High Homocysteine Tied to Low Bone Density in Women

Low folate levels also a factor in bone health

WEDNESDAY, Jan. 11 (HealthDay News) -- High homocysteine and low folate levels are associated with low bone mineral density (BMD) in middle-aged and elderly women, Norwegian researchers report in the Jan. 9 issue of the Archives of Internal Medicine.

In the Hordaland Homocysteine Study, Clara Gram Gjesdal, M.D., of Haukeland University Hospital in Bergen, Norway, and colleagues measured BMD in 2,268 men and 3,070 women aged 47 to 50 and 71 to 75. Measurements were taken between 1997 and 2000.

Plasma levels of homocysteine were inversely related to BMD among middle-aged and elderly women, but not among men, the researchers found. The adjusted odds ratio for low BMD among those in the highest quintile compared with those in the lowest was 1.96 for women.

Similar to the findings for homocysteine, low plasma folate levels were associated with low BMD in women only. Calcium and vitamin D intake were not significantly associated with BMD.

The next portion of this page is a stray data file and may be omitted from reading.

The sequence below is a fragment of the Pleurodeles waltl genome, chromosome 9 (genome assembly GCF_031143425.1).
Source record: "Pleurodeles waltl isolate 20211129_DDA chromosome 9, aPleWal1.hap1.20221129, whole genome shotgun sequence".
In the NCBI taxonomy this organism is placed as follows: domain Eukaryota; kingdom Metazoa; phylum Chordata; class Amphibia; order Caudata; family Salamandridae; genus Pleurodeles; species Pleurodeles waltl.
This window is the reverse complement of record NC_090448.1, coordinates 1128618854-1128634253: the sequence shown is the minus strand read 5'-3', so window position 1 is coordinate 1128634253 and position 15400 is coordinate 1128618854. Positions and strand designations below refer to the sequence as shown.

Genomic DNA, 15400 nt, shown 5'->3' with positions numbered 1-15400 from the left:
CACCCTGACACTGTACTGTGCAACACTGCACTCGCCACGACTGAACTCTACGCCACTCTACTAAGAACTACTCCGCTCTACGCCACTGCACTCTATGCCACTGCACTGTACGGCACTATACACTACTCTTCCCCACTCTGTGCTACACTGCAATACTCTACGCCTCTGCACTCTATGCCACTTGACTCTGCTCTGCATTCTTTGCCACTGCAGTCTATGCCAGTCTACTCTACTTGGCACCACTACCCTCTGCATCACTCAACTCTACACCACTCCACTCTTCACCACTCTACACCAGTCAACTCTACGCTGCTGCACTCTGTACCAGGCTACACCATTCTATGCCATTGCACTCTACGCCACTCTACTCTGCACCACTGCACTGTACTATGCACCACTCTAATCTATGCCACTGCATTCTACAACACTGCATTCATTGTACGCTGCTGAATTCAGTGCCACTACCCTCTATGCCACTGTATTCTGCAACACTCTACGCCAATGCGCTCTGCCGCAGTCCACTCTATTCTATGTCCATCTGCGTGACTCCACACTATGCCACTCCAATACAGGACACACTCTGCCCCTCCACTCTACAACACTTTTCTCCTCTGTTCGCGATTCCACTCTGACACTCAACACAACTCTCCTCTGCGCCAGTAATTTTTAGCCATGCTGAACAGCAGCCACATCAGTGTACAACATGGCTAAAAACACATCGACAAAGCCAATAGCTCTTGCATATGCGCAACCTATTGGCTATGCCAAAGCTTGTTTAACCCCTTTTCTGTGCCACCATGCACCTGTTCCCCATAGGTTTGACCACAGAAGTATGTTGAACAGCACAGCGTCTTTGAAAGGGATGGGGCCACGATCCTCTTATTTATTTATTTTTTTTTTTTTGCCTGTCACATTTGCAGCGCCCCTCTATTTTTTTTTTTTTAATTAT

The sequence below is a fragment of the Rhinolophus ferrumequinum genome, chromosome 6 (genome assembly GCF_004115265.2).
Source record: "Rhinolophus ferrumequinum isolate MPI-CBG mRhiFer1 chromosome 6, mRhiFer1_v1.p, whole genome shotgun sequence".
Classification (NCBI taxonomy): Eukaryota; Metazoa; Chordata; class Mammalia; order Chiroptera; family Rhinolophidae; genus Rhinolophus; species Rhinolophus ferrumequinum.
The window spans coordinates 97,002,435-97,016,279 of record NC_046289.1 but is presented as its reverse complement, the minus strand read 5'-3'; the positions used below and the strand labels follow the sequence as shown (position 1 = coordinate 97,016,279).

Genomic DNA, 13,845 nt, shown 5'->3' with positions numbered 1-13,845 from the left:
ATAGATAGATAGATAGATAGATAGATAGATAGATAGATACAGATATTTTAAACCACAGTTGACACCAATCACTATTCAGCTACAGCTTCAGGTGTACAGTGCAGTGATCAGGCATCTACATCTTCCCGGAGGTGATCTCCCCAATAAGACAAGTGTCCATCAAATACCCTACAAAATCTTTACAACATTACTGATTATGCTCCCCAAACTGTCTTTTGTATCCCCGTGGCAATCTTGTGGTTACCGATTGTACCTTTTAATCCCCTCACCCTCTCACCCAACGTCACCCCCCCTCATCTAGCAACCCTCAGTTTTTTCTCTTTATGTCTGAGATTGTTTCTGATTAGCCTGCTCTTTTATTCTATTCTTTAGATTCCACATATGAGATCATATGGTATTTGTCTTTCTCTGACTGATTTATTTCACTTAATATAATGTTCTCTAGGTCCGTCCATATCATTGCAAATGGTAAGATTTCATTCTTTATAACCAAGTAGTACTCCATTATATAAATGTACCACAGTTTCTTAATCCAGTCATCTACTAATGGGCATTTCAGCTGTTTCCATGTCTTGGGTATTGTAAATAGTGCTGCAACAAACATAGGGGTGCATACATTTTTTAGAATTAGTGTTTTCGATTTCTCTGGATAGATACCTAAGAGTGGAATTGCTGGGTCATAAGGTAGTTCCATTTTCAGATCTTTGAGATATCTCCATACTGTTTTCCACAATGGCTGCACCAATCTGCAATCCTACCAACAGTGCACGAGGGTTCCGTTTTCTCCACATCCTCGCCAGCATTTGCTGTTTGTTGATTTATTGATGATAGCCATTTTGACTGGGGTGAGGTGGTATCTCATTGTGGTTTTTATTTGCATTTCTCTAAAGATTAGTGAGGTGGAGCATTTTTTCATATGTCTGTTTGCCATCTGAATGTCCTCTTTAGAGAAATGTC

"It remains unclear whether the increased risk [of bone loss] is mediated directly by homocysteine levels or whether elevated [homocysteine] level is simply a reflection of an unhealthy lifestyle," the authors write. "Randomized trials are needed before any formal recommendations can be made concerning B vitamin supplementation for prevention of bone loss."

Full Text (subscription or payment may be required)

Physician's Briefing